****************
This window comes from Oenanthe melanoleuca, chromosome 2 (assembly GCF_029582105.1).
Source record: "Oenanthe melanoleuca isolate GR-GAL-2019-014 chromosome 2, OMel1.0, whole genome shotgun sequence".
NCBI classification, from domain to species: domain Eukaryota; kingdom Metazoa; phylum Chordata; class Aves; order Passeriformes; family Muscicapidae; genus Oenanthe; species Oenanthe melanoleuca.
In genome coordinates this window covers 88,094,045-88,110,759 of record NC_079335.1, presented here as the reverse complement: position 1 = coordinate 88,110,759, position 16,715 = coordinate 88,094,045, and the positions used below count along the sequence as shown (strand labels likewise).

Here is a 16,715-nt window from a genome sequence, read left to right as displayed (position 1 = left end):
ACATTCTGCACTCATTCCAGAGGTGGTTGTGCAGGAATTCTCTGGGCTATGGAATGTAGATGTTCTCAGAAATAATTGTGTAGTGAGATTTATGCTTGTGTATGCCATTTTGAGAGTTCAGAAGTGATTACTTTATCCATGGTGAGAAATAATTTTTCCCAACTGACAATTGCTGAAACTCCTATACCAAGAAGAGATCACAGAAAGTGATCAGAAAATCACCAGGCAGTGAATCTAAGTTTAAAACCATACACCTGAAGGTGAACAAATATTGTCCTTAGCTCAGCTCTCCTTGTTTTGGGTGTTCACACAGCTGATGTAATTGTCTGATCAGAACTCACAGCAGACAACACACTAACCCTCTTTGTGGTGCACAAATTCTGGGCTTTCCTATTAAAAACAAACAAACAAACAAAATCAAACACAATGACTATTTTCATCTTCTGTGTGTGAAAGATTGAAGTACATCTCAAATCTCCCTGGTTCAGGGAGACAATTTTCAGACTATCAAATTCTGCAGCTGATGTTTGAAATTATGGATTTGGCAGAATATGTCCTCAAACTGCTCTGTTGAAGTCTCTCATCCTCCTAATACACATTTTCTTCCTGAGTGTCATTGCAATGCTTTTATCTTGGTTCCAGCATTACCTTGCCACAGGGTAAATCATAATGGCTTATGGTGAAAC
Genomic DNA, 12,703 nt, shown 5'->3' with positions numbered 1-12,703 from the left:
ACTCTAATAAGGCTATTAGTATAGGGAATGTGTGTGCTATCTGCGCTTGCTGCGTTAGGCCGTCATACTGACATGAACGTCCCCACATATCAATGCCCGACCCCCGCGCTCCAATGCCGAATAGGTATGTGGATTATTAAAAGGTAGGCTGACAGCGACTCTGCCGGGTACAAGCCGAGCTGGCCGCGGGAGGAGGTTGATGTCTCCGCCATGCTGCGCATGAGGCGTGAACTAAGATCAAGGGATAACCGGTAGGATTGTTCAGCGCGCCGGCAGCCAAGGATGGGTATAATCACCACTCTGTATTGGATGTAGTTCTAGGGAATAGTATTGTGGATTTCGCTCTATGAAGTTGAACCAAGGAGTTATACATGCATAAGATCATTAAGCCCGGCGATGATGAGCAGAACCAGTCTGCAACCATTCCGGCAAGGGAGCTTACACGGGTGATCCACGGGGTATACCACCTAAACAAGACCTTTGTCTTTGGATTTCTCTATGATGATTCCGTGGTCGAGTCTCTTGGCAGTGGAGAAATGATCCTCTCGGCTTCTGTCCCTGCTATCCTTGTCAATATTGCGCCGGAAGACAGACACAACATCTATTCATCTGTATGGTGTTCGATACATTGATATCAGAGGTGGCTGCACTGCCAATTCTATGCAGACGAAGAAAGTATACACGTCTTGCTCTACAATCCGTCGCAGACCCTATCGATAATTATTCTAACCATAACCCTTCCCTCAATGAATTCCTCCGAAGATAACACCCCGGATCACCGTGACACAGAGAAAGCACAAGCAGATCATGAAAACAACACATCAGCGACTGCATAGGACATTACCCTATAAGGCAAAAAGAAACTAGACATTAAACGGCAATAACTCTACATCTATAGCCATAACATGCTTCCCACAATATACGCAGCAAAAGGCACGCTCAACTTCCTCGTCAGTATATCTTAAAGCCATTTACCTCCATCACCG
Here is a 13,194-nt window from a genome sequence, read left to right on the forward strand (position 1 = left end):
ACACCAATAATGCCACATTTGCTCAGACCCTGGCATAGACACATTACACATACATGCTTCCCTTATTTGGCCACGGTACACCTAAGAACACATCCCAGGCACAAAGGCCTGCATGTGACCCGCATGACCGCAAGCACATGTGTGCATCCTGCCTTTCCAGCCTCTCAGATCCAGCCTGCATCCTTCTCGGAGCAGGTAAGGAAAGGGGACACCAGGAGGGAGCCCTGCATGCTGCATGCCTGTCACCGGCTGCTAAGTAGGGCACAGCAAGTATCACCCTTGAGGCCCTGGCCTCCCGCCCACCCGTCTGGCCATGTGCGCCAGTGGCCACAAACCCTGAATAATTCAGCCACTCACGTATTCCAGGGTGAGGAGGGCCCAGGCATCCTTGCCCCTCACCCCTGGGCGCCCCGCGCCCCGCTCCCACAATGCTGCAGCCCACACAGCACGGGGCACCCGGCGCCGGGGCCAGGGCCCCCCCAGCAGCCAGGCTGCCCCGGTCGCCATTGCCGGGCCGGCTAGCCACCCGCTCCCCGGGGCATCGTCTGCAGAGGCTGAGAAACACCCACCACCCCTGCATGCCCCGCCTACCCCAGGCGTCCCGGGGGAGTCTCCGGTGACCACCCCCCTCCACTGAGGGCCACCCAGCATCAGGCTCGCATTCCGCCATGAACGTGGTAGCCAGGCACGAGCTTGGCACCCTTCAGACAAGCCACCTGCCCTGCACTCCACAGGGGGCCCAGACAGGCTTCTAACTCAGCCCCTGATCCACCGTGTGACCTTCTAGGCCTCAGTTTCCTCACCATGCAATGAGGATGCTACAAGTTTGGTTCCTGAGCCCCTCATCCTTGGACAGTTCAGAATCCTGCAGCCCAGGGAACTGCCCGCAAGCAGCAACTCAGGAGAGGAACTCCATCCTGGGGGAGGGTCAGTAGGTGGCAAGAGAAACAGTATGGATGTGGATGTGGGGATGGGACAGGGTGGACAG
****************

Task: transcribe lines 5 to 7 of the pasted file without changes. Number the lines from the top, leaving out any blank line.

Here is a 16,715-nt window from a genome sequence, read left to right as displayed (position 1 = left end):
ACATTCTGCACTCATTCCAGAGGTGGTTGTGCAGGAATTCTCTGGGCTATGGAATGTAGATGTTCTCAGAAATAATTGTGTAGTGAGATTTATGCTTGTGTATGCCATTTTGAGAGTTCAGAAGTGATTACTTTATCCATGGTGAGAAATAATTTTTCCCAACTGACAATTGCTGAAACTCCTATACCAAGAAGAGATCACAGAAAGTGATCAGAAAATCACCAGGCAGTGAATCTAAGTTTAAAACCATACACCTGAAGGTGAACAAATATTGTCCTTAGCTCAGCTCTCCTTGTTTTGGGTGTTCACACAGCTGATGTAATTGTCTGATCAGAACTCACAGCAGACAACACACTAACCCTCTTTGTGGTGCACAAATTCTGGGCTTTCCTATTAAAAACAAACAAACAAACAAAATCAAACACAATGACTATTTTCATCTTCTGTGTGTGAAAGATTGAAGTACATCTCAAATCTCCCTGGTTCAGGGAGACAATTTTCAGACTATCAAATTCTGCAGCTGATGTTTGAAATTATGGATTTGGCAGAATATGTCCTCAAACTGCTCTGTTGAAGTCTCTCATCCTCCTAATACACATTTTCTTCCTGAGTGTCATTGCAATGCTTTTATCTTGGTTCCAGCATTACCTTGCCACAGGGTAAATCATAATGGCTTATGGTGAAAC
Genomic DNA, 12,703 nt, shown 5'->3' with positions numbered 1-12,703 from the left: